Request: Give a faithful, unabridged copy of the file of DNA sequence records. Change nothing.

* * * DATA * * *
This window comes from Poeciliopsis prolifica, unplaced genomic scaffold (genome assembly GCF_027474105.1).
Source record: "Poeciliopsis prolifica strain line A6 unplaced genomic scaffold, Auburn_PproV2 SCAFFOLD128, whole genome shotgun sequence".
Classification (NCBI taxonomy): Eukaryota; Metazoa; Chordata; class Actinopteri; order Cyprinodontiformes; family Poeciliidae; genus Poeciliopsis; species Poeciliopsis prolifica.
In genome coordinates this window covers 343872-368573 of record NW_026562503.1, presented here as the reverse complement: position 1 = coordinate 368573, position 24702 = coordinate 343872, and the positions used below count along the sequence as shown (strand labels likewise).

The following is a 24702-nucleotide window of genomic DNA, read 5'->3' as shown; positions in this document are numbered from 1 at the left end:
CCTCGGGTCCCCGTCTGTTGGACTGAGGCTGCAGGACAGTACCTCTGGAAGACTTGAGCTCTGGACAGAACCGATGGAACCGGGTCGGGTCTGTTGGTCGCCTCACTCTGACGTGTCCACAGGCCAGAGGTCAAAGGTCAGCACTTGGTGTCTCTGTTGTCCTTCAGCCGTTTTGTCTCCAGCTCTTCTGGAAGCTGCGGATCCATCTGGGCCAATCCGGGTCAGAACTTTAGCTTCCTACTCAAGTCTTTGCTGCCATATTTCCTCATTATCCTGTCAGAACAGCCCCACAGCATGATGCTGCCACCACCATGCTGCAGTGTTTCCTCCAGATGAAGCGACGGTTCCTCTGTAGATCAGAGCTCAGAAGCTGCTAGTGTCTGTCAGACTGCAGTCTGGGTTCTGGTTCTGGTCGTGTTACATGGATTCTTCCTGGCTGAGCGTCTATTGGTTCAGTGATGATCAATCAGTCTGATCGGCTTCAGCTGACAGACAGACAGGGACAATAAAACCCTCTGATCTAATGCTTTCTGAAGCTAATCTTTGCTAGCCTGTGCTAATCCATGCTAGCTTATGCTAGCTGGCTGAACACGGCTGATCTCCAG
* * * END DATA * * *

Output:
This window comes from Poeciliopsis prolifica, unplaced genomic scaffold (genome assembly GCF_027474105.1).
Source record: "Poeciliopsis prolifica strain line A6 unplaced genomic scaffold, Auburn_PproV2 SCAFFOLD128, whole genome shotgun sequence".
Classification (NCBI taxonomy): Eukaryota; Metazoa; Chordata; class Actinopteri; order Cyprinodontiformes; family Poeciliidae; genus Poeciliopsis; species Poeciliopsis prolifica.
In genome coordinates this window covers 343872-368573 of record NW_026562503.1, presented here as the reverse complement: position 1 = coordinate 368573, position 24702 = coordinate 343872, and the positions used below count along the sequence as shown (strand labels likewise).

The following is a 24702-nucleotide window of genomic DNA, read 5'->3' as shown; positions in this document are numbered from 1 at the left end:
CCTCGGGTCCCCGTCTGTTGGACTGAGGCTGCAGGACAGTACCTCTGGAAGACTTGAGCTCTGGACAGAACCGATGGAACCGGGTCGGGTCTGTTGGTCGCCTCACTCTGACGTGTCCACAGGCCAGAGGTCAAAGGTCAGCACTTGGTGTCTCTGTTGTCCTTCAGCCGTTTTGTCTCCAGCTCTTCTGGAAGCTGCGGATCCATCTGGGCCAATCCGGGTCAGAACTTTAGCTTCCTACTCAAGTCTTTGCTGCCATATTTCCTCATTATCCTGTCAGAACAGCCCCACAGCATGATGCTGCCACCACCATGCTGCAGTGTTTCCTCCAGATGAAGCGACGGTTCCTCTGTAGATCAGAGCTCAGAAGCTGCTAGTGTCTGTCAGACTGCAGTCTGGGTTCTGGTTCTGGTCGTGTTACATGGATTCTTCCTGGCTGAGCGTCTATTGGTTCAGTGATGATCAATCAGTCTGATCGGCTTCAGCTGACAGACAGACAGGGACAATAAAACCCTCTGATCTAATGCTTTCTGAAGCTAATCTTTGCTAGCCTGTGCTAATCCATGCTAGCTTATGCTAGCTGGCTGAACACGGCTGATCTCCAG